MLB: Kansas City Royals at San Francisco Giants

Will the Real Royals Please Stand Up?

Alternate Reality: We’ve arrived at the 40-game mark, the point in the season when Dayton Moore likes to take stock of his team and see if there are any changes that need to be made. To date, things are going about as he (and I) expected. The Royals are 22-18 and tied for first place in the American League Central. They’re on pace for 89 wins, so even if the Indians finally get hot and win 95 games, they’re still in great position for one of the Wild Card spots.

Take a look at the AL Central standings to date:

Record GB
Kansas City 22-18
Minnesota 21-17
Detroit 18-21 3
Cleveland 17-20 3
Chicago 15-25 7


Yes, that’s right. All is well in Kansas City. The offense has been about as expected, though they’ve gotten there in a slightly different way than expected. They’re hitting .258/.312/.427 as a team with 50 homers in 40 games. That’s a pace of 202 homers in a season to obliterate the previous team record of 168. They’re striking out more than they used to, but we knew that would come with added power. Sure they’ve had some offensive outbursts to help pad the run totals, but they’ve also scored four or more runs in 23 of their 40 games and three or more in 29 of 40, so they’re putting enough runs on the board to compete on most nights.

The pitching hasn’t been great with a 4.41 team ERA and they’re allowing as many home runs as they’re hitting. Of course, a big issue is that two key cogs in the rotation, Danny Duffy and Nate Karns, have missed a lot of the season with injury, leading to needing a couple rookie fill-ins who have done so with mixed results. But think about that. This team is 22-18 and leading the division without their ace and the guy who is probably their third best starter.

Take a look at what the lineup has done so far.

Whit Merrifield .299 .338 .460 4 20 8 20
Jorge Bonifacio .256 .324 .464 7 18 12 41
Lorenzo Cain .260 .317 .433 5 15 12 28
Eric Hosmer .364 .411 .565 6 20 13 29
Salvador Perez .281 .320 .482 7 23 6 24
Mike Moustakas .282 .322 .556 10 27 8 22
Brandon Moss .192 .250 .436 5 8 6 29
Alcides Escobar .191 .213 .253 1 15 3 36
Alex Gordon .192 .333 .298 2 7 17 20

Sure it craters at the bottom, but aside from Alcides Escobar, every position player has at least a .317 OBP or a .433 slugging percentage. That’s actually a pretty darn deep lineup. Hosmer is having a monster season and Moustakas is on pace to demolish the Balboni Monster, but nobody is necessarily great. It’s just deep.

The bench hasn’t been quite as good with Ramon Torres coming up and only playing a couple games and Cheslor Cuthbert struggling a bit with limited playing time, but Drew Butera continues to be the consummate backup catcher, so things are okay there.

All is right in Royals land.

<Record Scratch>

But you all know that isn’t reality. That’s just what the Royals have done since May 1, a date that’s significant for two reasons. One, it allowed them to turn the calendar from a horrible April that saw them go 7-16. And two, it’s the date they stopped their nine game losing stretch that caused them to reach 7-16. Instead of being tied with the Twins for first, the Royals are a full five games behind them. Instead of being four games over .500, they’re five games under.

This isn’t new information. But it really is too bad. Since the Royals found the ability to compete in them, one bad month has doomed them twice. In 2013, they finished 86-76 but went 8-20 in May. Simply going .500 that month, a feat they accomplished in every other month, would have given them a playoff spot.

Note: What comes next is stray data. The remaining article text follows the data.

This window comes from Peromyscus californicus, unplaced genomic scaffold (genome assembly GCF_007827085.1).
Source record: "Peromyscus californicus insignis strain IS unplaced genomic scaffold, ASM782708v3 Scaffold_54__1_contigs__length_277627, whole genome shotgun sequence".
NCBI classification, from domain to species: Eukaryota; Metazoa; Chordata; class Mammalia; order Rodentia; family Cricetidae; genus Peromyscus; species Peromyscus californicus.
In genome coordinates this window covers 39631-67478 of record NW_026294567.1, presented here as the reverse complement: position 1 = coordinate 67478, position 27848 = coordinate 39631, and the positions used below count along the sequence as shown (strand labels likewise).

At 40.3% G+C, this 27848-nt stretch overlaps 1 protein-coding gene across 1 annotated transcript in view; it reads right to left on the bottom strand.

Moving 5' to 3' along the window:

And in 2016, the Royals finished 81-81, but went 7-19 in July. Simply going .500 in July would have given them 87 wins and while they would have fallen short of the second Wild Card, you never know how different September would have been when they faded had they actually had something to play for.

In 2014, they had another bad May, going 12-17, but they overcame it with two fantastic months going 17-10 in June and 19-10 in August. You know what happened that year.

In spite of the Royals horrific April this season, they are still just five games back of first place in the division and just four games back of the second Wild Card spot as we’re nearing the halfway point of the season. For me, while it’s not early, it’s also still too early to worry about having teams to climb over. There’s so much baseball to play that if you just win games, good things will happen. So the Royals have a chance to dig themselves out of this hole.

Craig Brown wrote earlier today that it’s not quite time to sell. He made the great point that there’s no harm in seeing what happens because the Royals likely won’t lose any value on their trade chips, and he’s right. Teams aren’t ready to buy and the Royals shouldn’t be ready to sell.

For the past 40 games, this team has been pretty much exactly what I thought they’d be. They’re a solid but flawed team. And that team had such a brutally terrible first month of the season that they need to figure out a way to have a ridiculous month to make up for it. I’m not so sure they have it in them. There’s every chance in the world that 22-18 is this team’s version of a hot stretch of baseball, and if that’s the case, we’ll know soon. If this is a “hot stretch,” they won’t be able to maintain it much longer and they’ll drop far enough out of the face that they’ll sell.

But until then, maybe they do have a run in them. Maybe this 22-18 since May 1st and the 7-4 in June is the beginning of another fun summer in Kansas City. At least the games are fun to watch again. It doesn’t get any easier for them after this road trip, but with 24 games left until the break, let’s see if the alternate reality can become the reality.

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